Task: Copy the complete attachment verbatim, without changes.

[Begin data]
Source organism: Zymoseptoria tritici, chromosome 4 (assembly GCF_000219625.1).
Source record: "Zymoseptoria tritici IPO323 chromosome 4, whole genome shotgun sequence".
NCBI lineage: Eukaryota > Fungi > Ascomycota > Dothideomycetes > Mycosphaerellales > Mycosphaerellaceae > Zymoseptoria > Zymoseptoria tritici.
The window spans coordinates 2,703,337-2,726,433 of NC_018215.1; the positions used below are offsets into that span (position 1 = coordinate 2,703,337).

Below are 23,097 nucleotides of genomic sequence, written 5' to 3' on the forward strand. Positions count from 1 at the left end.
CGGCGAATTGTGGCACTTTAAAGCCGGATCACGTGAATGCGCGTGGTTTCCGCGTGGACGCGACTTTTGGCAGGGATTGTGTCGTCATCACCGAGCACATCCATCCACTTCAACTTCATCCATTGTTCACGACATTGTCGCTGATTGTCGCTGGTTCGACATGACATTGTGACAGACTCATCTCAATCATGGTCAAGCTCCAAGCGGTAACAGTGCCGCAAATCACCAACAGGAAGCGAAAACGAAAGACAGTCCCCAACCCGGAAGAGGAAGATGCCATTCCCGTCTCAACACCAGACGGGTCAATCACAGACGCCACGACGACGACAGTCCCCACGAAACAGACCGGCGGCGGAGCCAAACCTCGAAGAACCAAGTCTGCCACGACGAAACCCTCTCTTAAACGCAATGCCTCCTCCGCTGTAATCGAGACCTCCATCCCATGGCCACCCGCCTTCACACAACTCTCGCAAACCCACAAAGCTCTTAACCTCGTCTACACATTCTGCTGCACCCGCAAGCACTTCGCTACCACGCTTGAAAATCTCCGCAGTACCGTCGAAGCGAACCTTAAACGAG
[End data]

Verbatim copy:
Source organism: Zymoseptoria tritici, chromosome 4 (assembly GCF_000219625.1).
Source record: "Zymoseptoria tritici IPO323 chromosome 4, whole genome shotgun sequence".
NCBI lineage: Eukaryota > Fungi > Ascomycota > Dothideomycetes > Mycosphaerellales > Mycosphaerellaceae > Zymoseptoria > Zymoseptoria tritici.
The window spans coordinates 2,703,337-2,726,433 of NC_018215.1; the positions used below are offsets into that span (position 1 = coordinate 2,703,337).

Below are 23,097 nucleotides of genomic sequence, written 5' to 3' on the forward strand. Positions count from 1 at the left end.
CGGCGAATTGTGGCACTTTAAAGCCGGATCACGTGAATGCGCGTGGTTTCCGCGTGGACGCGACTTTTGGCAGGGATTGTGTCGTCATCACCGAGCACATCCATCCACTTCAACTTCATCCATTGTTCACGACATTGTCGCTGATTGTCGCTGGTTCGACATGACATTGTGACAGACTCATCTCAATCATGGTCAAGCTCCAAGCGGTAACAGTGCCGCAAATCACCAACAGGAAGCGAAAACGAAAGACAGTCCCCAACCCGGAAGAGGAAGATGCCATTCCCGTCTCAACACCAGACGGGTCAATCACAGACGCCACGACGACGACAGTCCCCACGAAACAGACCGGCGGCGGAGCCAAACCTCGAAGAACCAAGTCTGCCACGACGAAACCCTCTCTTAAACGCAATGCCTCCTCCGCTGTAATCGAGACCTCCATCCCATGGCCACCCGCCTTCACACAACTCTCGCAAACCCACAAAGCTCTTAACCTCGTCTACACATTCTGCTGCACCCGCAAGCACTTCGCTACCACGCTTGAAAATCTCCGCAGTACCGTCGAAGCGAACCTTAAACGAG